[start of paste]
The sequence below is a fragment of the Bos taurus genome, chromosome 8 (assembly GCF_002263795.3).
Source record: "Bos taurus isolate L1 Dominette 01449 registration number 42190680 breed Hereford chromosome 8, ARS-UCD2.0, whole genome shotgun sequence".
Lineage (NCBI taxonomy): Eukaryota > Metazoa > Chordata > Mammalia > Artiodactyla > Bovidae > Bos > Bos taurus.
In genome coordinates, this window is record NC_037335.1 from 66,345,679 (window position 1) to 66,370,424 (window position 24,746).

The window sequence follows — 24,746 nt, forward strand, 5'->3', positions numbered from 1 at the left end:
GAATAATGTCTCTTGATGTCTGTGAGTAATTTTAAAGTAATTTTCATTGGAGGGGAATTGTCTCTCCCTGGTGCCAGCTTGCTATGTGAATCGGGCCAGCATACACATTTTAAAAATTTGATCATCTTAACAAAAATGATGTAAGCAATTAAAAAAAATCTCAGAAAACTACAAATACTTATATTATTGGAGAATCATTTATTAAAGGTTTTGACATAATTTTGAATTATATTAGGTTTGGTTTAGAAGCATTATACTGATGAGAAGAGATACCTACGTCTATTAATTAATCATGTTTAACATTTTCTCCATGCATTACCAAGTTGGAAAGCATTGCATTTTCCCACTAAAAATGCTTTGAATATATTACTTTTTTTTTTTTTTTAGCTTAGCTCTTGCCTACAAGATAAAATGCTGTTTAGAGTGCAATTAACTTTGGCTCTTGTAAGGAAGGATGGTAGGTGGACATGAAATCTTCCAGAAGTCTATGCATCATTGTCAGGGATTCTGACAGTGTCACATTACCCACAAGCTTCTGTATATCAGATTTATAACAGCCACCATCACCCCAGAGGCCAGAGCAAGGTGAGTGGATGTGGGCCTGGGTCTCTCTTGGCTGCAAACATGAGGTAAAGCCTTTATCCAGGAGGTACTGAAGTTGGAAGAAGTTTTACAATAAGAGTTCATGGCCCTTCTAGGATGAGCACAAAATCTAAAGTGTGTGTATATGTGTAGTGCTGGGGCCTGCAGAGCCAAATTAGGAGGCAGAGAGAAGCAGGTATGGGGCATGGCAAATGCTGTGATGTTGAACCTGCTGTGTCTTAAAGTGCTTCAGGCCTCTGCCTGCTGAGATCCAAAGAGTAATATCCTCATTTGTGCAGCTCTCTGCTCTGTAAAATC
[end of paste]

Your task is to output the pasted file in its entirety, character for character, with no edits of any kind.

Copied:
The sequence below is a fragment of the Bos taurus genome, chromosome 8 (assembly GCF_002263795.3).
Source record: "Bos taurus isolate L1 Dominette 01449 registration number 42190680 breed Hereford chromosome 8, ARS-UCD2.0, whole genome shotgun sequence".
Lineage (NCBI taxonomy): Eukaryota > Metazoa > Chordata > Mammalia > Artiodactyla > Bovidae > Bos > Bos taurus.
In genome coordinates, this window is record NC_037335.1 from 66,345,679 (window position 1) to 66,370,424 (window position 24,746).

The window sequence follows — 24,746 nt, forward strand, 5'->3', positions numbered from 1 at the left end:
GAATAATGTCTCTTGATGTCTGTGAGTAATTTTAAAGTAATTTTCATTGGAGGGGAATTGTCTCTCCCTGGTGCCAGCTTGCTATGTGAATCGGGCCAGCATACACATTTTAAAAATTTGATCATCTTAACAAAAATGATGTAAGCAATTAAAAAAAATCTCAGAAAACTACAAATACTTATATTATTGGAGAATCATTTATTAAAGGTTTTGACATAATTTTGAATTATATTAGGTTTGGTTTAGAAGCATTATACTGATGAGAAGAGATACCTACGTCTATTAATTAATCATGTTTAACATTTTCTCCATGCATTACCAAGTTGGAAAGCATTGCATTTTCCCACTAAAAATGCTTTGAATATATTACTTTTTTTTTTTTTTTAGCTTAGCTCTTGCCTACAAGATAAAATGCTGTTTAGAGTGCAATTAACTTTGGCTCTTGTAAGGAAGGATGGTAGGTGGACATGAAATCTTCCAGAAGTCTATGCATCATTGTCAGGGATTCTGACAGTGTCACATTACCCACAAGCTTCTGTATATCAGATTTATAACAGCCACCATCACCCCAGAGGCCAGAGCAAGGTGAGTGGATGTGGGCCTGGGTCTCTCTTGGCTGCAAACATGAGGTAAAGCCTTTATCCAGGAGGTACTGAAGTTGGAAGAAGTTTTACAATAAGAGTTCATGGCCCTTCTAGGATGAGCACAAAATCTAAAGTGTGTGTATATGTGTAGTGCTGGGGCCTGCAGAGCCAAATTAGGAGGCAGAGAGAAGCAGGTATGGGGCATGGCAAATGCTGTGATGTTGAACCTGCTGTGTCTTAAAGTGCTTCAGGCCTCTGCCTGCTGAGATCCAAAGAGTAATATCCTCATTTGTGCAGCTCTCTGCTCTGTAAAATC